As I made my way home today–as always, on foot, it’s about a 20-minute walk, a distressing bit of exercise that I neatly negate by smoking a couple of cigarettes–I naturally encountered other good citizens of my fair city. They included:
The Couple Making Out
You know, it’s appalling enough to see people you don’t know mashing away just anywhere, but it’s really also very eerie to see them do it in the Starbucks parking lot. Not even leaned up against a car or anything: they were just going at it in an empty space. Did they imagine they would get towed elsewhere? Actually, there’s an idea–it’s a little tamer than my original fantasy, which involved sauntering over to them and hitting them with a pickaxe–Starbucks should tow them. “Kids makin’ out in the lot again.” A simple phone call, and then a beefy guy in a greasy t-shirt would drive up and swiftly attach a massive towing cable to the startled couple. “Hey, let us out of here! We’ll move!” they’d shriek, their passion taking a decidedly sudden downturn. “Take it up with the city,” the guy would grunt, and then he’d take off with a lurch, and you’d see the unfortunate couple dragging behind the truck, bouncing off the asphalt and howling like Pandemonium’s own PA system.
The Unnerving Not-A-Rapper
As I crested the hill and approached Broadway, my cardiovascular system shuddering and lurching like a poorly coordinated rugby scrum, I spotted a horrifying apparition. It was an unkempt figure, nearly six feet tall, with knotted dirty blonde hair flying this way and that, limbs keeping an uncertain, frenetic tempo modeled, seemingly, on the flight patterns of frightened hummingbirds. It held a soft drink cup to its lips, and screamed terrible rat-a-tat-tat near-rhymes and assorted ravings in rough accompaniment to the tempest ravaging its tortured body, using the cup as a megaphone, which was hardly necessary; the noise had several people in a nearby bus kiosk pinioned to the plexiglass wall, and they writhed helplessly. The figure capered a while longer, and somewhere grandmothers cried piteously, without knowing why; it was because of this awful shambling thing near Broadway. I turned away from the spectacle. I cannot discount the possibility that it was Joni Mitchell.
The Dead-Eyed Bank Shufflers
I had to use an ATM, and of course as I approached the bank, there were lines of people waiting to use them all. I took my place at the end, and patiently began becoming enraged with all of the other people failing to use the ATMs quickly and efficiently. I pride myself on this skill; being able to execute a rapid succession of neatly timed keypad punches at an ATM is, to my mind, one of society’s most underappreciated abilities. But apparently it’s only me, because, yes, this person was staring at the screen, definitely not punching any buttons, apparently befuddled by the dozens and dozens–no, strike that, six options available to him. You want a withdrawal, you wretched troublefuck! That’s all anybody ever wants! Press “withdrawal!” More monklike studiousness. Then the scales fell from my eyes, and I saw that the ATM inside the bank had nobody in line for it. What cruel trick was this? Nobody else seemed to notice or care; they were all boring holes into each other’s backs. So I skipped inside, got my money, and He Who Notices Things was on his way. Nobody else had moved.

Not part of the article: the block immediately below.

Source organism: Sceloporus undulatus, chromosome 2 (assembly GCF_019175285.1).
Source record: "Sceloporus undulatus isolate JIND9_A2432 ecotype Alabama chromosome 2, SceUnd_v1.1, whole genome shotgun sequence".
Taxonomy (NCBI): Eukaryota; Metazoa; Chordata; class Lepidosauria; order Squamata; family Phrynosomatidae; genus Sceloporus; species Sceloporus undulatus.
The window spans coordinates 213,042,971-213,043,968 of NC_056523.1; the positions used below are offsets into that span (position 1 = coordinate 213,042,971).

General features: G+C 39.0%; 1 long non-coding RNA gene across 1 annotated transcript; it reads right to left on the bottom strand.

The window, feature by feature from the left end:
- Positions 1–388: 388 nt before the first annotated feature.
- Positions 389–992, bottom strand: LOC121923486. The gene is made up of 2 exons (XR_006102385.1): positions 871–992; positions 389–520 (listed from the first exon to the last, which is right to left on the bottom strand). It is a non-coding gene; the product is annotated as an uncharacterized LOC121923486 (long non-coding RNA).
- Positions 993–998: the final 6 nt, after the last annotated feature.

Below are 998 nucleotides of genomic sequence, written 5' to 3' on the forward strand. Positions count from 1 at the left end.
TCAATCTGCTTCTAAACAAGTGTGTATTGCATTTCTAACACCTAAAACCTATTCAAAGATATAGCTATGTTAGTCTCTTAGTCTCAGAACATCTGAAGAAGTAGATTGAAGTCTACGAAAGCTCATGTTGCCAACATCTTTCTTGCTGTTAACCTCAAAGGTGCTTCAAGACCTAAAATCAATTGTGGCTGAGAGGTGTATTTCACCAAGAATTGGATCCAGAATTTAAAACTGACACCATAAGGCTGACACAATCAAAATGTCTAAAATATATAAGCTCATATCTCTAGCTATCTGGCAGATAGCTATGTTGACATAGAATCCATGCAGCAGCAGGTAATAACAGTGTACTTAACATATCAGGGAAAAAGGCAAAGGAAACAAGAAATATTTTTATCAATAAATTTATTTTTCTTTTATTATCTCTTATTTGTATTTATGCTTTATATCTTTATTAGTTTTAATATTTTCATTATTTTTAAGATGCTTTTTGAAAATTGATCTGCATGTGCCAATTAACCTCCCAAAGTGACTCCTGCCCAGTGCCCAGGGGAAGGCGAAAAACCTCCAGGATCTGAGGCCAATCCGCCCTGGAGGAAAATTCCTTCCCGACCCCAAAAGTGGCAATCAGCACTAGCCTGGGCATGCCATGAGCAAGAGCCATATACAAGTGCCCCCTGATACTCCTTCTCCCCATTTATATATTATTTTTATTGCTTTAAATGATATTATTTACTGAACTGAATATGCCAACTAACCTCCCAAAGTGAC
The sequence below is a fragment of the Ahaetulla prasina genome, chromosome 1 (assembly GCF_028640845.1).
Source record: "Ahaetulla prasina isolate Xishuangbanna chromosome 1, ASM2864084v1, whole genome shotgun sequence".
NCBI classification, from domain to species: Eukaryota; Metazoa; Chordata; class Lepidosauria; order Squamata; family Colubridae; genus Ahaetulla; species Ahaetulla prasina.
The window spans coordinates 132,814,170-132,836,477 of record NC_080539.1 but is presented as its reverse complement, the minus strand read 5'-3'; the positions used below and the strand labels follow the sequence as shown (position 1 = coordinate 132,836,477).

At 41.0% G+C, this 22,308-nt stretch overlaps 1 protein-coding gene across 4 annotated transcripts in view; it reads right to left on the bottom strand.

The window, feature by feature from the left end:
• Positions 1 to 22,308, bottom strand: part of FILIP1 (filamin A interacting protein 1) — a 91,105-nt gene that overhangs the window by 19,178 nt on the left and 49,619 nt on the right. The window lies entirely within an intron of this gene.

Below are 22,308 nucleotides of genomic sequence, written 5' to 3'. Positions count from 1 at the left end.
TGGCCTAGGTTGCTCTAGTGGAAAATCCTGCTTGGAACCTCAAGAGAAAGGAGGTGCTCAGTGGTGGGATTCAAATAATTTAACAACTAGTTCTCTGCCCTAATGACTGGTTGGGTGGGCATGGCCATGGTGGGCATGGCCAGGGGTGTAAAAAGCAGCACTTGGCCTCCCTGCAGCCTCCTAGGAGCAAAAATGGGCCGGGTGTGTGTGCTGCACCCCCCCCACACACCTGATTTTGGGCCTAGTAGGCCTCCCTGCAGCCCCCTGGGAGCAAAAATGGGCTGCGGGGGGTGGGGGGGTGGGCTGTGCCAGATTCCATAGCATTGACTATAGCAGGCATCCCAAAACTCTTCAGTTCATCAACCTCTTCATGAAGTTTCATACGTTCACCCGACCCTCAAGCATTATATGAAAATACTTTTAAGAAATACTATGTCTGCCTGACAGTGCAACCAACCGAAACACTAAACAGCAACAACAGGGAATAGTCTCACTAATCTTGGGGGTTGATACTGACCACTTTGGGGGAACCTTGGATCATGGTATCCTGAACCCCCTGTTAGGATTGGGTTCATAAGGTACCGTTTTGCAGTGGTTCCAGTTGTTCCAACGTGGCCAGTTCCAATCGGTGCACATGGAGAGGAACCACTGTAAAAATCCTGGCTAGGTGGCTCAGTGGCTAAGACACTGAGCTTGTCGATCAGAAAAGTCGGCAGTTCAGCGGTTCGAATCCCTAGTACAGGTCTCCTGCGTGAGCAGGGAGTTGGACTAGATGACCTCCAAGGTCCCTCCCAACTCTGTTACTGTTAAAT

The Cold Girl
I don’t want to dwell on this, because I don’t want to sound creepy or sexist or anything, but. As I left the bank, I approached a girl in a tiny little tank top, and it was cold out, so of course her nipples were plainly visible through the microgram of fabric she was wearing. And I saw them, and because I’m me, I was instantly consumed with a burning shame, and I flushed violently, and cursed myself for being a man who noticed a woman’s nipples, and snapped my head downward to stare at my shoes, and almost certainly became the perfect representation of the creepy guy who wanders around the streets in the daytime with nothing better to do than leer at womens’ tits all the time, and who should be killed. I kind of wanted her to punch me as she passed by, but she didn’t. So to the cold girl: I’m sorry I noticed your nipples. If it makes any difference, it made me feel just awful.
There’s not much to say here except to note its bewildering improbability: a pretty girl smiled at me. Fresh from the psychosexual horsewhipping I had just experienced, I was reeling uncertainly down the street, and paused at a stoplight, which is always a good idea when you don’t feel like getting hit by many fast cars. So I was standing there spacing off, and I noticed a pretty girl looking at me from across the street, smiling. I performed my usual maneuver and immediately looked away, because, you know, girls are scary. I sneaked a look back. She was still smiling at me! Some poorly-trained lonely genetic algorithm clumsily managed to execute itself and cough out some Pig Latin instructions to my brainstem, and I feebly grinned back, a sad rictus. Her smile broadened. Then the light changed, and we passed each other, and the crazed ordeal was over.
I have, of course, a beautiful, wonderful fiancee, so I don’t want to make too much of this, because it’s really silly, but there you have it: it’s nice to be smiled at by a pretty girl. I dashed home to see if someone had tattooed a humorous joke on my forehead, or perhaps I’d grown a tiny, adorable new head that I couldn’t see, but it was just me.
USA! USA! USA!
That felt good. And with that, I’d like to publicly just remind my fiancee that I love her. If she wants, I’ll go make out with her in public.